Du Pain, Du Vin, Du Colosseum: Inside France’s ‘Roman Triangle’

If you were planning on including a bit of Roman heritage in your Summer travel plans, then it’s worth bearing in mind that you don’t have to make the trip all the way to Rome to see something as impressive as the Colosseum. South eastern France was annexed by the Romans as early as 125 BC and the region is rich with a wide variety of monuments dating from the empire that brought it aqueducts, villas, wine and roads more than 2,000 years ago. Here is a look at some of the main Roman heritage sites to discover in the region, most of them within a triangle formed by the three towns of Orange, Nmes and Arles, although the area of Lyon to the north is also rich in Roman culture.


Arles, in Bouche-du-Rhne dpartement, was founded by Greeks in the sixth century BC and became a Roman colony under Julius Caesar in 46 BC. It was also named the ‘second capital’ of the empire under Constantine I in 306 AD. Its Roman heritage therefore spans several centuries and includes the following UNESCO World Heritage monuments:

Thtre Antique this Roman theatre was built in the first century AD and is still an impressive site, although the top layer of stones are now missing. It was finished in the third century AD but during the Middle Ages much of the stone was removed and used in other buildings in the town, although enough of the theatre remains to be able to hold plays and concerts there during the summer.

Arnes – The amphitheatre also dates from the first century AD and is still largely intact it was once one of the largest amphitheatres in ancient Gaul.

Cryptoporticus This is an underground vaulted cloister that supported the esplanade around the Forum. It dates from 40 BC and, along with the amphitheatre and theatre, forms part of the Unesco sites of Arles.

Alyscamps This was an early Christian burial ground, also known as the Elysian Fields, and was the cemetery for the well-heeled of Arles and the surrounding area for 1,500 years. Van Gogh and Gauguin painted there in 1888.

Baths of Constantine These were built in the early fourth century and, although they were originally a large complex, just a few rooms remain.

Two museums are worth a visit from an archaeological and heritage point of view. They are Muse Dpartemental de lArles Antique, which holds a broad collection ranging from prehistory to late antiquity, including a display of local sarcophagi. It also displays a bust of Caesar, discovered in 2007 in the Rhne river, and the subject of an upcoming exhibition starting in October. An impressive collection of sarcophagi from the Alyscamps can also be seen in the Muse d’Art Chrtien (Museum of Christian Art).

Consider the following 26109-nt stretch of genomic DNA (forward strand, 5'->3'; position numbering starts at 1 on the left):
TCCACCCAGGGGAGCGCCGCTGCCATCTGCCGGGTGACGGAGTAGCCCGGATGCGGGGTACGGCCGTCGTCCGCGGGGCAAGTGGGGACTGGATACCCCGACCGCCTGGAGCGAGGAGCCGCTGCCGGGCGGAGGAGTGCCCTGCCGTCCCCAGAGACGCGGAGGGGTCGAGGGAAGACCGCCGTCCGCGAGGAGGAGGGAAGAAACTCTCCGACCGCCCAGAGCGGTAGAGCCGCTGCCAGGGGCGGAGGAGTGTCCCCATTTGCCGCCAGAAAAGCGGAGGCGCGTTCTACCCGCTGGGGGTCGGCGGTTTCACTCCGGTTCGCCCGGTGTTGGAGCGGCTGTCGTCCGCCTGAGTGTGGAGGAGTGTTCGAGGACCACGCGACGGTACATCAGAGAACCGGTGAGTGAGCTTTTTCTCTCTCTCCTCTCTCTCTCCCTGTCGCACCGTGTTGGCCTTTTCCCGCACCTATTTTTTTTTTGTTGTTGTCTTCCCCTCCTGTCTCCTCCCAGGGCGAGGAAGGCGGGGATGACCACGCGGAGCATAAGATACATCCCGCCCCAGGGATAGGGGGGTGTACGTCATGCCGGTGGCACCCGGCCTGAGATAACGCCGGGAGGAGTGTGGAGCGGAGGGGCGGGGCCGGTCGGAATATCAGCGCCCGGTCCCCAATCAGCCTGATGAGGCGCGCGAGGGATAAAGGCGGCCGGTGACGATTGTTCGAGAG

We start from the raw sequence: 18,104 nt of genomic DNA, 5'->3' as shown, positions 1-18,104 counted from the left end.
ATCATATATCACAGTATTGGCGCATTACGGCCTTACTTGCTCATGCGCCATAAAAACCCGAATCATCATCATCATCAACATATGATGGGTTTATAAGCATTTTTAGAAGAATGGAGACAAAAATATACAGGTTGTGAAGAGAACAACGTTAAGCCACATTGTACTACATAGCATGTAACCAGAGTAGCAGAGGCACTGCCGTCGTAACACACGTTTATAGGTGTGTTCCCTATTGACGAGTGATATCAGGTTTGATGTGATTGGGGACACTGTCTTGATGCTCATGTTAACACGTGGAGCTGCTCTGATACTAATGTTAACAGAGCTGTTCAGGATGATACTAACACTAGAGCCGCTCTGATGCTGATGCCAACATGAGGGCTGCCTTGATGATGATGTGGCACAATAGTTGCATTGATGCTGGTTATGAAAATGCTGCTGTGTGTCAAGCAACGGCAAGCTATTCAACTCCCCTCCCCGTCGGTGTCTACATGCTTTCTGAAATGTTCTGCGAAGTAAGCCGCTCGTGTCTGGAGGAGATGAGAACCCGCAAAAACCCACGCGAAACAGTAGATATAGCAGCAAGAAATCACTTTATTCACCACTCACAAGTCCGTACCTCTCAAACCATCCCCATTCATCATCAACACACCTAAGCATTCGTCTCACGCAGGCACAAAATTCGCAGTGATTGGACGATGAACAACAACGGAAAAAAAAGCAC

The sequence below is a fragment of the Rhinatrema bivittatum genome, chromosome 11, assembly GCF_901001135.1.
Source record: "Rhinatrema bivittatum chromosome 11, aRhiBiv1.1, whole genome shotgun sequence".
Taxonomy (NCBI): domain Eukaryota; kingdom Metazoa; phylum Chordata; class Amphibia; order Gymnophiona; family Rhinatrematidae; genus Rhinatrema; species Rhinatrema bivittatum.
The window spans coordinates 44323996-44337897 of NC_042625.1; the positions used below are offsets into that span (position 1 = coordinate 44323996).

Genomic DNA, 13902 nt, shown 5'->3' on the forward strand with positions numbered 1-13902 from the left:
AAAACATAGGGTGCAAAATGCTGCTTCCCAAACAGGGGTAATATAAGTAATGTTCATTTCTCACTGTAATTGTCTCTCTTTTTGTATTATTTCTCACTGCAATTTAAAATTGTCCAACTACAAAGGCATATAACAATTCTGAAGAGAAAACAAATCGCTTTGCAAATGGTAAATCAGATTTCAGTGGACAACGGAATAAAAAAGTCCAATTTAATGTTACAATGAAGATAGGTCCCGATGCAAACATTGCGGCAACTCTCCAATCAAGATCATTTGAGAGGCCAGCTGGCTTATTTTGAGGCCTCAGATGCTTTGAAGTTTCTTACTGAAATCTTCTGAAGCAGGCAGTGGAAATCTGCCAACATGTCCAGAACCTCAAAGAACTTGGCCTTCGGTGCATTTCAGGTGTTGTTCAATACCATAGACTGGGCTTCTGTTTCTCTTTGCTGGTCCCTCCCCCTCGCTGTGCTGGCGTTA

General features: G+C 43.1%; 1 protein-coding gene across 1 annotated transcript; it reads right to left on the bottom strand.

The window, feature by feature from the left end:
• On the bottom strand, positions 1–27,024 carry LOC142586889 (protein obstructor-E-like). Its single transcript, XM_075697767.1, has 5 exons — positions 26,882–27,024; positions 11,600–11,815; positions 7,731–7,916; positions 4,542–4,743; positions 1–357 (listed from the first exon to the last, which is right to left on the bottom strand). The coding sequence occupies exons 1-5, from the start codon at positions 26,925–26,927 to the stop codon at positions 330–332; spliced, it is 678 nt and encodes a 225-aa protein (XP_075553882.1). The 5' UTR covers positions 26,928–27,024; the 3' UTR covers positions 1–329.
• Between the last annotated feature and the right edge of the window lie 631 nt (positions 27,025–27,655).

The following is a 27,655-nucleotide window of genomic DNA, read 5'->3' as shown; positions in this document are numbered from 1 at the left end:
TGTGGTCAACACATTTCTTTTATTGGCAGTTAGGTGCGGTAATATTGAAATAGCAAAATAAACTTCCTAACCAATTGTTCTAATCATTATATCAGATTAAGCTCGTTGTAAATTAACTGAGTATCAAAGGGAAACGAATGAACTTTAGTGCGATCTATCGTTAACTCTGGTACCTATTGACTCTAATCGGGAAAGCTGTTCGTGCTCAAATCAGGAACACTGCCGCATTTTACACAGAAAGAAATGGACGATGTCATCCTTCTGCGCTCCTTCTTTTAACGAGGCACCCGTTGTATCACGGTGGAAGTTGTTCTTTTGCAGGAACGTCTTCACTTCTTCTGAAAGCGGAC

The Roman Festival of Arles puts on free theatrical performances at the museum during the last week of August. Other Roman events will take place throughout Arles in the Summer months including Olympic games, gladiator fights and chariot races. This web site provides more information as well as some very bizarre video footage (can someone, maybe a French speaker, explain to me what on earth is going on with the Roman goat in the top clip??).

But heritage isn’t restricted just to the museums and monuments at Arles. Visit Htel dArlatan, which has several Roman structures incorporated into the 15th century building, including ancient baths, an Augustan statue pedestal and part of a Roman basilica.

Around Arles

There are also several Roman sites in the countryside surrounding Arles. One of them is 15 miles east of Arles to the south the small town of St-Rmy-de-Provence. This is the site of the Roman town of Glanum and the main visible features today are a triumphal arch and a well preserved 60-foot mausoleum built by the Julii family to their ancestors. Both monuments date from the early empire. St-Rmy-de-Provence is also the birthplace of Nostradamus. The Muse Archologique in the Htel de Sade is also well worth a visit.

Driving for 10 km west of St-Rmy-de-Provence, you’ll come to another site steeped in Roman heritage this time a winery. The Mas des Tourelles vineyard in Beaucaire is the archaeological site of a Roman villa and today produces three types of wine according to Roman recipes, as described in ancient texts by Pliny the Elder, Lucius Columelle and Palladius. One of these is Mulsum, which is made by adding honey and spices and herbs such as thyme, pepper and cinnamon to the fermenting process.


Roman Theatre of Orange – Orange in the Rhne valley is famous for its Roman theatre, a Unesco World Heritage site. It was built during the reign of Augustus in the first century AD and has a faade 103m long. The theatre is the best preserved of its kind in the western world and still hosts Roman-themed festivals, as well as music concerts, films and other events. This 12-13 September, the theatre will be filled with gladiators, Roman citizens and legionaries in a weekend-long festival giving a glimpse of Roman culture and cuisine. The theatre is also home to France’s oldest festival, the Chorgies d’Orange, which has put on opera shows each July and August since 1860.